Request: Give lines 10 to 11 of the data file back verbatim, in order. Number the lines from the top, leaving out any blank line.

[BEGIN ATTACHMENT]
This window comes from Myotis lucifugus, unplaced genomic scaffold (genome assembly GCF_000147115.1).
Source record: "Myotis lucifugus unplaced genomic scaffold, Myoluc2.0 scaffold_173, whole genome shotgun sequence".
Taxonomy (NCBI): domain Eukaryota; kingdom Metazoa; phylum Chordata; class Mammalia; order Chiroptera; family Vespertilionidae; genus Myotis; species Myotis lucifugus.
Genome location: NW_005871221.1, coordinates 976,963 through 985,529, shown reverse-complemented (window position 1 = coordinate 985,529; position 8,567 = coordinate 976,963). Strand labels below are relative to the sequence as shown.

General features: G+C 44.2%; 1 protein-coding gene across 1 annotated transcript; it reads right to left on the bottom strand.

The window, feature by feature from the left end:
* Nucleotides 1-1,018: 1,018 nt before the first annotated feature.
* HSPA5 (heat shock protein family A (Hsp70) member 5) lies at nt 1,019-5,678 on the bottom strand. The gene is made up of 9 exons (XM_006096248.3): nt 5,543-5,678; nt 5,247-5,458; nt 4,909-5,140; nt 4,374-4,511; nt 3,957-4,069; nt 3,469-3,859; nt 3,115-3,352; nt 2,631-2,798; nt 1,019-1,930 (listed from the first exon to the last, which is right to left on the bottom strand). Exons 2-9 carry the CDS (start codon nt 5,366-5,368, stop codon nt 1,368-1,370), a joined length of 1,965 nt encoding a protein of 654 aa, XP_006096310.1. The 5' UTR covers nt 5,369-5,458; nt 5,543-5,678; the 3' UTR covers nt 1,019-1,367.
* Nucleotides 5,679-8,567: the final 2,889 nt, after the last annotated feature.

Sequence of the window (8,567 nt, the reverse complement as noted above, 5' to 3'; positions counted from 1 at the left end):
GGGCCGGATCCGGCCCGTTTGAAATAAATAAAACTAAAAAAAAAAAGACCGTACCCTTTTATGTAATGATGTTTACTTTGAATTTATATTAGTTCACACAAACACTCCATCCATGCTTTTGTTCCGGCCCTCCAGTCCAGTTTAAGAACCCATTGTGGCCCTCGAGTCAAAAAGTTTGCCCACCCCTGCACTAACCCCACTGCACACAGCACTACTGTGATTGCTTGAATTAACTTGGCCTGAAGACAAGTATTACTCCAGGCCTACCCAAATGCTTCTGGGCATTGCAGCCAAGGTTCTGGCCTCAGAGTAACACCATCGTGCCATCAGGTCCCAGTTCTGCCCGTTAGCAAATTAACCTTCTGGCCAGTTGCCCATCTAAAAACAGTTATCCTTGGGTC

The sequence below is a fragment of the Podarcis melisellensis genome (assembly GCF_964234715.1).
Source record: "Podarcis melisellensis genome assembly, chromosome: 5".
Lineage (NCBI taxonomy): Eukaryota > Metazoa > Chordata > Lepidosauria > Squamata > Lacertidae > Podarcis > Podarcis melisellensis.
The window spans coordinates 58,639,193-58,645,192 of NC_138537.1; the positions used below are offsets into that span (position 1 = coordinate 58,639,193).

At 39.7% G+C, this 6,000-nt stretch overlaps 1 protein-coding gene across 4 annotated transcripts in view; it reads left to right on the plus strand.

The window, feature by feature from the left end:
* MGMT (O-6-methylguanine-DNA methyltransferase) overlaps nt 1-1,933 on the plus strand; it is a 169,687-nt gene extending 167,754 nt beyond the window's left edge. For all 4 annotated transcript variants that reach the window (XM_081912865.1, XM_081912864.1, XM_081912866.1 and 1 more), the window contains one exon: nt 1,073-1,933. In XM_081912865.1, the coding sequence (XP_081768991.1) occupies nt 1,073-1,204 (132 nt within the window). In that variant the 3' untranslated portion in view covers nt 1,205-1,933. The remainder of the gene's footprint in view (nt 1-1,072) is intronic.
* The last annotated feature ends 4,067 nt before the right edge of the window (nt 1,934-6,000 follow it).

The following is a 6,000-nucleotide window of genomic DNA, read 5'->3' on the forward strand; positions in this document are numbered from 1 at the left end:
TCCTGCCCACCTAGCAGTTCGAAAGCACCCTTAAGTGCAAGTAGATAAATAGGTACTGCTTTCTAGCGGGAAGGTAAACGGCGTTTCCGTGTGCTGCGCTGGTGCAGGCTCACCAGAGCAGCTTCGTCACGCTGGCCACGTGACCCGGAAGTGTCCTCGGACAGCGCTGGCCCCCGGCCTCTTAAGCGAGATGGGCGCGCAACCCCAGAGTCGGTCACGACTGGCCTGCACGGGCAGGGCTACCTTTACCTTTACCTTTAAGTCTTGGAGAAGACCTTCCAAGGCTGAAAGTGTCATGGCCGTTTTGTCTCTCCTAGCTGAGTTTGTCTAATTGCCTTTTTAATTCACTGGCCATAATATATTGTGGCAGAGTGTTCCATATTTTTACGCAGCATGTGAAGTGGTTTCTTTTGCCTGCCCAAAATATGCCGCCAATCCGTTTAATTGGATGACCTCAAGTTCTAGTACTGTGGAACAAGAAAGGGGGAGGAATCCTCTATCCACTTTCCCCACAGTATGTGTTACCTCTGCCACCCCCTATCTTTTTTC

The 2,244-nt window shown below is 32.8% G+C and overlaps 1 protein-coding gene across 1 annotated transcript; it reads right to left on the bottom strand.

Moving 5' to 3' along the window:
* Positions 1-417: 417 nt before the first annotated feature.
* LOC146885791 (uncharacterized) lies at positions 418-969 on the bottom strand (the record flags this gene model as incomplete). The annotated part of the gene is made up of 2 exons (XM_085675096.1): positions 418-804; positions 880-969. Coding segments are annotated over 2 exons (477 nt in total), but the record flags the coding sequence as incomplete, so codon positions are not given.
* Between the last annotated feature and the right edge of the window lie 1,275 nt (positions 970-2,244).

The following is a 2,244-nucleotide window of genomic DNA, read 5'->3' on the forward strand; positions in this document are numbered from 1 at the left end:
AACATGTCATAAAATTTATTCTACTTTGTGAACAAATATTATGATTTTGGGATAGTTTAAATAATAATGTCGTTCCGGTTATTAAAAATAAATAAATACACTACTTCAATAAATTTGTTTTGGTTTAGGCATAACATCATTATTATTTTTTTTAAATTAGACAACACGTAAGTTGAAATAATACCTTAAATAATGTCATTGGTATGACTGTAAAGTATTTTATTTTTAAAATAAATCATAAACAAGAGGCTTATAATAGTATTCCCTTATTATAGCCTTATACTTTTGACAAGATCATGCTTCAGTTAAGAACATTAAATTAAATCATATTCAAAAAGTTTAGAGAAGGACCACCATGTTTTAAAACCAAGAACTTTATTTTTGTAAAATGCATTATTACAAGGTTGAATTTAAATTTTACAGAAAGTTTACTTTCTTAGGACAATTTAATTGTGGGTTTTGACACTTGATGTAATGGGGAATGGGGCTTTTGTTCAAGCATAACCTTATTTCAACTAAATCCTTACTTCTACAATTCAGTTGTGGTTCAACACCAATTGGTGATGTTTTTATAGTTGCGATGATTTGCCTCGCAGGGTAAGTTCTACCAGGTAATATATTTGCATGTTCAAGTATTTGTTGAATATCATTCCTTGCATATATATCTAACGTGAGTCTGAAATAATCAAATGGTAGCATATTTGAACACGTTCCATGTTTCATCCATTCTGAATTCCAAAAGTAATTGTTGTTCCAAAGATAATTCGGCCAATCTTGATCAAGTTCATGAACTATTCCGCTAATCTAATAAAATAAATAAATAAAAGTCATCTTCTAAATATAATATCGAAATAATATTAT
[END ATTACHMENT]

Sequence of the window (8,567 nt, the reverse complement as noted above, 5' to 3'; positions counted from 1 at the left end):
GGGCCGGATCCGGCCCGTTTGAAATAAATAAAACTAAAAAAAAAAAGACCGTACCCTTTTATGTAATGATGTTTACTTTGAATTTATATTAGTTCACACAAACACTCCATCCATGCTTTTGTTCCGGCCCTCCAGTCCAGTTTAAGAACCCATTGTGGCCCTCGAGTCAAAAAGTTTGCCCACCCCTGCACTAACCCCACTGCACACAGCACTACTGTGATTGCTTGAATTAACTTGGCCTGAAGACAAGTATTACTCCAGGCCTACCCAAATGCTTCTGGGCATTGCAGCCAAGGTTCTGGCCTCAGAGTAACACCATCGTGCCATCAGGTCCCAGTTCTGCCCGTTAGCAAATTAACCTTCTGGCCAGTTGCCCATCTAAAAACAGTTATCCTTGGGTC